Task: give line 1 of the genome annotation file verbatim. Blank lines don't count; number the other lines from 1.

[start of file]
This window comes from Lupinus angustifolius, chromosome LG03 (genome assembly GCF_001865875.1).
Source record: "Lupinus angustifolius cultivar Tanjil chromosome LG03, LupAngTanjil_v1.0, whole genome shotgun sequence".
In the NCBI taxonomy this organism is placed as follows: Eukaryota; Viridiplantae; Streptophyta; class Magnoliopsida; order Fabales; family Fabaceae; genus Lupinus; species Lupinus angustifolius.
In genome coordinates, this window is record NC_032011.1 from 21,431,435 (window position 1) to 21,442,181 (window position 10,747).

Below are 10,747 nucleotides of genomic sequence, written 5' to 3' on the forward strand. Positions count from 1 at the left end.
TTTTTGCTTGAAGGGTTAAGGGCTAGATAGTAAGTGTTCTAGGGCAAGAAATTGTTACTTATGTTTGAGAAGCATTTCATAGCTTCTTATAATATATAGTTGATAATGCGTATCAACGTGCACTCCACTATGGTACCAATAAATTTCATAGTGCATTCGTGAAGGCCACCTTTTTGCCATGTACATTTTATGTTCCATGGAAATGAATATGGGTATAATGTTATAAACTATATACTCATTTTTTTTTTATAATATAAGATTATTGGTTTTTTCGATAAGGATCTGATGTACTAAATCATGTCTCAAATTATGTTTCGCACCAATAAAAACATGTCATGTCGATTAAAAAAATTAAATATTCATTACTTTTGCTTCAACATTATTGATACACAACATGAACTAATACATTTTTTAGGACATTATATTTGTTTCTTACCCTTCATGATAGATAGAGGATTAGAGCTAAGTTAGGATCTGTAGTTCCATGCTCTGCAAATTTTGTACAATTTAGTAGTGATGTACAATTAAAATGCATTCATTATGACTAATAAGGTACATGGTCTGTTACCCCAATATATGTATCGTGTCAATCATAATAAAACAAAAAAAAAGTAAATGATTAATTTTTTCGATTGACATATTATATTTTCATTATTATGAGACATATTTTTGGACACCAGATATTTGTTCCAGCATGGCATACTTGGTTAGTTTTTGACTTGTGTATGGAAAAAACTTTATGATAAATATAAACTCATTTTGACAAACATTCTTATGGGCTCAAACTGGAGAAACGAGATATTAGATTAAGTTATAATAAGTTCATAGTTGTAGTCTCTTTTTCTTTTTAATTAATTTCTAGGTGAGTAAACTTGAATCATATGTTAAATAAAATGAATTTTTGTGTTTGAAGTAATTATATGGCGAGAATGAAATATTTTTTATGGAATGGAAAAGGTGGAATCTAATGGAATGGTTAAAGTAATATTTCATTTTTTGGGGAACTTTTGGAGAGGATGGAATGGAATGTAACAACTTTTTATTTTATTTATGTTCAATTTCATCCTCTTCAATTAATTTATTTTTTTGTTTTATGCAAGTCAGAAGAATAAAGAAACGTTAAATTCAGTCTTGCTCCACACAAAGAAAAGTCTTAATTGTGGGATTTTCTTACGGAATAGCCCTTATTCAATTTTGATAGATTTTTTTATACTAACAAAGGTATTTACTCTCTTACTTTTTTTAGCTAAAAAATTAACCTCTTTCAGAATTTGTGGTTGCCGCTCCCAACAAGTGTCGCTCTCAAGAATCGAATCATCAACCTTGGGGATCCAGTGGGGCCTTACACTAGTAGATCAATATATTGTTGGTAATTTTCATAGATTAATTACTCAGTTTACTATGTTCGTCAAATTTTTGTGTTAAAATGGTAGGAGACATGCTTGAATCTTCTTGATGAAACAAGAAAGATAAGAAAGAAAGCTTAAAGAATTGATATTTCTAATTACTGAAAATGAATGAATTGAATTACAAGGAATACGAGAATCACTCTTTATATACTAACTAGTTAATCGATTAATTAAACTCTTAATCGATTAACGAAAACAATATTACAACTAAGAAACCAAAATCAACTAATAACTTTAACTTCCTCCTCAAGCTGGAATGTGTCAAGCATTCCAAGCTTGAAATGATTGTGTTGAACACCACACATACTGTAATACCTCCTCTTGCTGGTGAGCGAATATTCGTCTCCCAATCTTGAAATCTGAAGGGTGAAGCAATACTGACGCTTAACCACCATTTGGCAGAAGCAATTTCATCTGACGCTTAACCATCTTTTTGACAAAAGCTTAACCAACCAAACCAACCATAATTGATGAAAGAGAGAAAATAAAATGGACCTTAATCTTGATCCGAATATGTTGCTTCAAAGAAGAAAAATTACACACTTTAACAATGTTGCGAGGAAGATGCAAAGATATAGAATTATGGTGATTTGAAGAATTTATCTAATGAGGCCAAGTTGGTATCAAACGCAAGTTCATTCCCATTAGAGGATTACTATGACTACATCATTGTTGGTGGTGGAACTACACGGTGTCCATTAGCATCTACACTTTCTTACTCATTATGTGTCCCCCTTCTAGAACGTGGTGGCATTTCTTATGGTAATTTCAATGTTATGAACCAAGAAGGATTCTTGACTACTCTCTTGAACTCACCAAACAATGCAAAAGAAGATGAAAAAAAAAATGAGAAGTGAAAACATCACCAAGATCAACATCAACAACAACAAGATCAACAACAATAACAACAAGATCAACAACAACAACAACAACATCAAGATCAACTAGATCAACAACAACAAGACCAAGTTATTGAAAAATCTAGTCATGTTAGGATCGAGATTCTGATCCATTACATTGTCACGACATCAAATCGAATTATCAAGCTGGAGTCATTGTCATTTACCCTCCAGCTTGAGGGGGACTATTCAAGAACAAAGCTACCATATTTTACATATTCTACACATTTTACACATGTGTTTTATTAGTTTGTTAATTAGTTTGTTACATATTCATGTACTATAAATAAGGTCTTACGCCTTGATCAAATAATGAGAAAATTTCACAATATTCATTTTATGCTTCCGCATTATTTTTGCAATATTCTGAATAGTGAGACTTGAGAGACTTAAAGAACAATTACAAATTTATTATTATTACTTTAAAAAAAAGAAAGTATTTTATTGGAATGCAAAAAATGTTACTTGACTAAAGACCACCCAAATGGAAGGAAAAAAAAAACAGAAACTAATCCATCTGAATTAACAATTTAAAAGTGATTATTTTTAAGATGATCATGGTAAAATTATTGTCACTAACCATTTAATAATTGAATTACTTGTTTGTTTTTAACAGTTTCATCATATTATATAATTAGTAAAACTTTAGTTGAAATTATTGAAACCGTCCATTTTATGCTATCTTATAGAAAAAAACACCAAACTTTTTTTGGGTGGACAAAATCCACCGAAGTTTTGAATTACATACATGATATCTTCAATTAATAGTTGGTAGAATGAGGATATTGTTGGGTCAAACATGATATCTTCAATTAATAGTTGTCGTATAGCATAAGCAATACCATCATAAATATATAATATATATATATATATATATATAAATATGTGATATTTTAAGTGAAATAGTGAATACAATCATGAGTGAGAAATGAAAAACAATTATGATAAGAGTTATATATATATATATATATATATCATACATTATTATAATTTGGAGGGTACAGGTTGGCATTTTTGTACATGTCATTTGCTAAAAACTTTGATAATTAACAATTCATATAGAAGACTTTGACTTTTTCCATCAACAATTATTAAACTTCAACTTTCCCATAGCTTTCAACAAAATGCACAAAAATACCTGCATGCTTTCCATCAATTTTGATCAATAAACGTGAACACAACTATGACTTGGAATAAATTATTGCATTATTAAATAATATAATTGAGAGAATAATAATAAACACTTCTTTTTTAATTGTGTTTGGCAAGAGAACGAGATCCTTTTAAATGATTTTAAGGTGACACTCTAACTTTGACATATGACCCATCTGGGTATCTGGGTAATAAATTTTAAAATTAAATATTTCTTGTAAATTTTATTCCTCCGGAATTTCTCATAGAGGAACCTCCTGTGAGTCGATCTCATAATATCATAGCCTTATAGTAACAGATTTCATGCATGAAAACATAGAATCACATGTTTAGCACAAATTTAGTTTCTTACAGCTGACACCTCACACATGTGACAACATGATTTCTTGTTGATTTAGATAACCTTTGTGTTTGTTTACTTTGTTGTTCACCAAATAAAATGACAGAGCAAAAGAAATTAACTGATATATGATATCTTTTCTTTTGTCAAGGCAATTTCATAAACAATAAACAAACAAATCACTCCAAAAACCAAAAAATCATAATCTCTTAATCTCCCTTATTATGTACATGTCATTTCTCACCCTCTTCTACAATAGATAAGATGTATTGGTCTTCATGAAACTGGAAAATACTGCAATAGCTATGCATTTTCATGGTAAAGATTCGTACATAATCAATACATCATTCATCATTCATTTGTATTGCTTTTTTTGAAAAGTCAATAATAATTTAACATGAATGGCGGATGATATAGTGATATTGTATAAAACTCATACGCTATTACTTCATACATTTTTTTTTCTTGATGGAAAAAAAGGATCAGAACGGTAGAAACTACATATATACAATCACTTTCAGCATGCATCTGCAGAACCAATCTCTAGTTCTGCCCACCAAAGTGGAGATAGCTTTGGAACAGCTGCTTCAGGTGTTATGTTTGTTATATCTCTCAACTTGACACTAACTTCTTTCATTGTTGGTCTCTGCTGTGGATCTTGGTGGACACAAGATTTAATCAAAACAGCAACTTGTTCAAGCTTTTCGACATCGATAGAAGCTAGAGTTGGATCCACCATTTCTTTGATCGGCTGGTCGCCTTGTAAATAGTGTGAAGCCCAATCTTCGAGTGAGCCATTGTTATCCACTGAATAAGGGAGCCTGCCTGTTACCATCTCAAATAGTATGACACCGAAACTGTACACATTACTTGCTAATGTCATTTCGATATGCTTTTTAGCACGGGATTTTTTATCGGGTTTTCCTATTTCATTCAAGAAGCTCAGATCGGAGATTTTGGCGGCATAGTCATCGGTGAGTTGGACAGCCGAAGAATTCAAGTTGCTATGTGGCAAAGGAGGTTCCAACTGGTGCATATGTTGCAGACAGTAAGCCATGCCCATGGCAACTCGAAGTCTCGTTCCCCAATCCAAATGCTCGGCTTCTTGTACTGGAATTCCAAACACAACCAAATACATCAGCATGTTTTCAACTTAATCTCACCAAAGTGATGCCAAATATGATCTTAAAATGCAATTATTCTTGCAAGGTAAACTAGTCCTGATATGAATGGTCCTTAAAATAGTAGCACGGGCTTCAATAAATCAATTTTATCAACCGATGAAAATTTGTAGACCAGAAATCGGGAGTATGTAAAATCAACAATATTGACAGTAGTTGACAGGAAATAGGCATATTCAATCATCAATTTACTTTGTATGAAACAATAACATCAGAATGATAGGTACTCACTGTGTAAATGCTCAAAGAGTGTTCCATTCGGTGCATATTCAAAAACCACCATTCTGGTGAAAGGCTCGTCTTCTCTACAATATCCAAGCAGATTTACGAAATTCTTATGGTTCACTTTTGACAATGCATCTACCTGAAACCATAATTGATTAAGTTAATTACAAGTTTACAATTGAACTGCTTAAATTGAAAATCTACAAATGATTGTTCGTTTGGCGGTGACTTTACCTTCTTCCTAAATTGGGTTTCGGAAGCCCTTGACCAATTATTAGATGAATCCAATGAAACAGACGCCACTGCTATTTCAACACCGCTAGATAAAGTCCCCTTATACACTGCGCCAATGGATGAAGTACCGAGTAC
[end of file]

This window comes from Lupinus angustifolius, chromosome LG03 (genome assembly GCF_001865875.1).